Your call to action can also gauge buy-in. If your admin team won’t take the first steps toward embracing the tool, you may need to rethink your angle or how you present the software.    

Presenting tools infographic

Common Questions You Should be Ready to Answer

Your administration team will have questions for you throughout the course of the presentation. You may be able to complete your presentation and address questions at the end or you will get peppered with questions throughout the meeting. If you want to win over your admin team, you need to be ready with answers. Otherwise, you could delay their decision until you provide the right information on student learning outcomes. Here is a list of common questions to expect and how to answer them. 

How much does it cost?

You don’t need a final number, but highlight what you pay on a class level and provide an estimate for school-wide implementation. Many EdTech systems charge on a per-student basis so you can calculate a price range based on your school size. 

Do we already have the technology to implement this?

Evaluate the existing resources in your school. If you already have a one-to-one model, then you won’t need additional technology. However, if more devices are needed, the cost of the software usage increases. 

How much time will students spend using this software?

This is an important question. If the whole school will use the tool daily, it needs to be carefully evaluated. However, if students only use the apps a few times a month, they might not be worth investing in. 

How do you know students are actually learning instead of playing? 

Arrive at your presentation with quantitative and qualitative evidence that your software tools help students learn new material and retain known information. There are a lot of education-based games on the market that don’t actually teach students. 

Will all of our learners be able to use this system?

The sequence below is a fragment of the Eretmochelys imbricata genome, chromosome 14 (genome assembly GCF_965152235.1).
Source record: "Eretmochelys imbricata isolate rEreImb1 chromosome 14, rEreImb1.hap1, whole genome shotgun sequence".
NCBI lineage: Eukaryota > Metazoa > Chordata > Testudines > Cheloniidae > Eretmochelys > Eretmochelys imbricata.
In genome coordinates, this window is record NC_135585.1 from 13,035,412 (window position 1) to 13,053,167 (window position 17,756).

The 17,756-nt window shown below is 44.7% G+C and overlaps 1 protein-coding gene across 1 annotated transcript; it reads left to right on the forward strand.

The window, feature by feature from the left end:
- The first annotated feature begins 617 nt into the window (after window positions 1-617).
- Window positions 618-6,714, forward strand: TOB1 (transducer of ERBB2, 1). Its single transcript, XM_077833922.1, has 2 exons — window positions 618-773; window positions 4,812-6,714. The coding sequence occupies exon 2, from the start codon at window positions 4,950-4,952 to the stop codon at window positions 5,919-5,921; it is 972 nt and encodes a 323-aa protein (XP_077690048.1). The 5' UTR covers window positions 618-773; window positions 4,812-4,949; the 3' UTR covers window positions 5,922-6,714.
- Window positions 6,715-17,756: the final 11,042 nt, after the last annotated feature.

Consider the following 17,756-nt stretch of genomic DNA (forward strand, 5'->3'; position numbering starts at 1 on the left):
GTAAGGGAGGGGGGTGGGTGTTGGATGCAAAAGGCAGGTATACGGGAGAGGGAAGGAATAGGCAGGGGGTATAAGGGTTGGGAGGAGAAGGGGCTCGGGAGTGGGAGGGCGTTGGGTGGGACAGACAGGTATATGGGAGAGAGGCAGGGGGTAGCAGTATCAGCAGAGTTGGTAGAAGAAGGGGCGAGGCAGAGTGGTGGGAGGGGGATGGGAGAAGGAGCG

Look into the accessibility features for students with disabilities, along with additional support tools. What languages can the software accommodate? Are there soft color alternatives for neurodivergent students and high-contrast colors for low-vision students? 

How long does it take students to learn the system?

Evaluate how long it took you to learn how to navigate the software and how long it took your students to explore different features. This will give you an onboarding window estimate on a per-class basis. Your admin team may need to set up school–wide trainings for teachers if there is a large-scale rollout. This will take time. 

How will parents engage with the software?

Check to see if there is a parent portal where you can share student learning outcomes. Will you easily be able to export reports if parents can’t access the system themselves? 

These are just a handful of frequently asked questions that your admin team might ask. Consider asking one of your peers or your significant other to listen to your presentation and ask questions related to the tool. Practice addressing interruptions and handling unexpected queries. It’s okay if you don’t know every answer, but promise that you will find out and provide a clear response after the meeting. 

Show How Your Tools Drive Student Learning Outcomes

Sharing your success is exciting! This presentation is a good thing. You found something that makes an impact and it’s good to share it with other teachers and admins in your school. Don’t be nervous entering this meeting. Even if your admin team doesn’t adopt your tool on a school level, you can continue using it with your class. Relax and be proud of what you have accomplished. 

ABOUT THE AUTHOR

Amanda Dodge is a copywriter for eSpark with a decade of content marketing experience. She has been writing and researching in the EdTech niche since 2018 and marvels at how teachers continue to do more with less in order to help their students. Amanda lives in St. Petersburg, Florida where she sits on the board of the local literary non-profit Wordier Than Thou.